I hate to be "that guy" on a day of national celebration, pointing out the gross inequities and hypocrisies of an otherwise free and prosperous country. Frederick Douglass had no such qualms, however, in his scathing "What to the Slave is the Fourth of July?" delivered in Washington D.C. on July 5th, 1852, excerpted here:
What, to the American slave, is your 4th of July? I answer: a day that reveals to him, more than all other days in the year, the gross injustice and cruelly to which he is the constant victim. To him, your celebration is a sham; your boasted liberty, an unholy license; your national greatness, swelling vanity; your sounds of rejoicing are empty and heartless; your denunciations of tyrants, brass fronted impudence; your shouts of liberty and equality, hollow mockery; your prayers and hymns, your sermons and thanksgivings, with all your religious parade, and solemnity, are, to him, mere bombast, fraud, deception, impiety, and hypocrisy—a thin veil to cover up crimes which would disgrace a nation of savages. There is not a nation on the earth guilty of practices, more shocking and bloody, than are the people of these United States, at this very hour.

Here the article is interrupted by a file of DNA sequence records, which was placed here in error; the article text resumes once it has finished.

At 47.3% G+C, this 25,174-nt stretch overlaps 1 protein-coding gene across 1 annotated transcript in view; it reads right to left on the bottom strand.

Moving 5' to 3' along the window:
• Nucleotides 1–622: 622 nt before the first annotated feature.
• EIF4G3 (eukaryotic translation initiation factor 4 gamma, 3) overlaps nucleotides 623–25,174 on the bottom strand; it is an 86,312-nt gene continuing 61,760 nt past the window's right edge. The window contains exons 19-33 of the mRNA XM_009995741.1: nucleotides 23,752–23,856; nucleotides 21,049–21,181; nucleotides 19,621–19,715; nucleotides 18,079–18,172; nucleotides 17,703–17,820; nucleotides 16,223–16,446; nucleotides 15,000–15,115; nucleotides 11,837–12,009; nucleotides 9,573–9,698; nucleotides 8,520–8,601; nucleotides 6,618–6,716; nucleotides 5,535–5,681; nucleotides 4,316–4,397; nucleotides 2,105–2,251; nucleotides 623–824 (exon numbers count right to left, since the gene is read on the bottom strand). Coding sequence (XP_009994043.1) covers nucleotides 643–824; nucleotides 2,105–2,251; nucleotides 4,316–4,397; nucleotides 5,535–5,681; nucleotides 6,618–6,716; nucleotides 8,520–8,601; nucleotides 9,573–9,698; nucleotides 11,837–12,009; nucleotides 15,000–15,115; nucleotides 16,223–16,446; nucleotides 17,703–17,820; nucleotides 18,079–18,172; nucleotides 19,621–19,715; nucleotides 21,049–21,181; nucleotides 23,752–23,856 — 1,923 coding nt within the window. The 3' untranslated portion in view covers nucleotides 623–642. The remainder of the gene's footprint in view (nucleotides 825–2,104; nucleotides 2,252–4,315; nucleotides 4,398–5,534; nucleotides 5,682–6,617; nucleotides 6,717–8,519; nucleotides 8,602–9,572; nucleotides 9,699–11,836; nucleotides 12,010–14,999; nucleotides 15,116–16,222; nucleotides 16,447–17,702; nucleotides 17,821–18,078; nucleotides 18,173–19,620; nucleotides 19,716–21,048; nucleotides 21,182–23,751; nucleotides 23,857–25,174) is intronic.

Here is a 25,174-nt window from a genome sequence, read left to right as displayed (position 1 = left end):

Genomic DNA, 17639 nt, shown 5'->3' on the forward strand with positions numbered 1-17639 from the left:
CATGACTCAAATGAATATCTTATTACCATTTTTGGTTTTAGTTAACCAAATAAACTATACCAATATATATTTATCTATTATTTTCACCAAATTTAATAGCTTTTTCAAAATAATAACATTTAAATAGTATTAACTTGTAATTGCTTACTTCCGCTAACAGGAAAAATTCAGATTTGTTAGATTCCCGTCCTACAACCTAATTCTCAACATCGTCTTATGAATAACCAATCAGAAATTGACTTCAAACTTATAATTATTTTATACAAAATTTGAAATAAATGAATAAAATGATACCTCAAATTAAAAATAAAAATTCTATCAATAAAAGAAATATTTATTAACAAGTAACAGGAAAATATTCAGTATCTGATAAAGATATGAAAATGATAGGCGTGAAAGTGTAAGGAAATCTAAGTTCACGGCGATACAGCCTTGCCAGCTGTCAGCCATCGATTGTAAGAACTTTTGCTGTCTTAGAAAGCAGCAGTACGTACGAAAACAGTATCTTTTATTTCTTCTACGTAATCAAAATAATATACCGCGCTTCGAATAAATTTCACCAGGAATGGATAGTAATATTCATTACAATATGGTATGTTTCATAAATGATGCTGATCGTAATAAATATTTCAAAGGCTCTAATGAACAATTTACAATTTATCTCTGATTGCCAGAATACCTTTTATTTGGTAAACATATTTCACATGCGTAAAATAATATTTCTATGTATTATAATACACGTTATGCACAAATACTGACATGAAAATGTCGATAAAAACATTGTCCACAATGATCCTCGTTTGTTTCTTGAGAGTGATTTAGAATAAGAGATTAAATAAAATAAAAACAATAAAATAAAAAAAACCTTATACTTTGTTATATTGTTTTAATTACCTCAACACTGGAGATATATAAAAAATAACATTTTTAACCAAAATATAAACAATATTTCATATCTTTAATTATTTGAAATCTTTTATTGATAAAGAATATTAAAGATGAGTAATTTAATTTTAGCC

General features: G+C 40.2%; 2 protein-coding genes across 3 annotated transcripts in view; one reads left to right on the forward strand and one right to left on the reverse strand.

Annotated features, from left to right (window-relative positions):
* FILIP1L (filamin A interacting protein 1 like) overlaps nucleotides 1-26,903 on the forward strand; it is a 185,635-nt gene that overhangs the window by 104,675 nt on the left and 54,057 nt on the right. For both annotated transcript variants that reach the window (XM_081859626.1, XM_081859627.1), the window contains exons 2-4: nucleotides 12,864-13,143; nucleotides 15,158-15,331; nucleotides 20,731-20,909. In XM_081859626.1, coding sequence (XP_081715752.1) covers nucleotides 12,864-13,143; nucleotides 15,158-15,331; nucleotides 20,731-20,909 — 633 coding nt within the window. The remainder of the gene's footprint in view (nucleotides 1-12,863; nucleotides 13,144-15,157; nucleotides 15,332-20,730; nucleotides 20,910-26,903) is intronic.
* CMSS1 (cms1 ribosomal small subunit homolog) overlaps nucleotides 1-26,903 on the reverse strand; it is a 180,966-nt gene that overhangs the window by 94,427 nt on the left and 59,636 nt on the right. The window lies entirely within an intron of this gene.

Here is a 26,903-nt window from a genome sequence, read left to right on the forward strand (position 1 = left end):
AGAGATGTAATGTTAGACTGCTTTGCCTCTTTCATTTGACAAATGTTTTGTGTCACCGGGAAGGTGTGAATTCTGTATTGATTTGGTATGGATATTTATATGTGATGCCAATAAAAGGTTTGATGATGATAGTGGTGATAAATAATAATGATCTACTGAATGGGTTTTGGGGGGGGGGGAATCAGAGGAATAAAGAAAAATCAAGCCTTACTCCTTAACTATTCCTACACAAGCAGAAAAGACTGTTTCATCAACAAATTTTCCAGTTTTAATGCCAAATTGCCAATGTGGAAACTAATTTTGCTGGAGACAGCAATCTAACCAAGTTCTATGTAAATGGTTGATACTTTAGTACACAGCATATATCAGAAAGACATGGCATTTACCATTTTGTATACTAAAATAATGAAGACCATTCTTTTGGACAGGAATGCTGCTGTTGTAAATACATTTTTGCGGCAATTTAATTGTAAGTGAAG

Go where you may, search where you will, roam through all the monarchies and despotisms of the old world, travel through South America, search out every abuse, and when you have found the last, lay your facts by the side of the everyday practices of this nation, and you will say with me, that, for revolting barbarity and shameless hypocrisy, America reigns without a rival.
Is this sentiment only limited to historical American hypocrisy regarding the slave trade, which President Abraham Lincoln abolished after a bloody civil war? Nay - Susan B. Anthony was not to be outdone, with the National Woman Suffrage Association's "Declaration of Rights of the Women of the United States" just 24 years later.
As I continue my series on Incarceration in America, here are a couple articles more, food for thought, on this day of liberty. Freedom isn't free - literally and figuratively: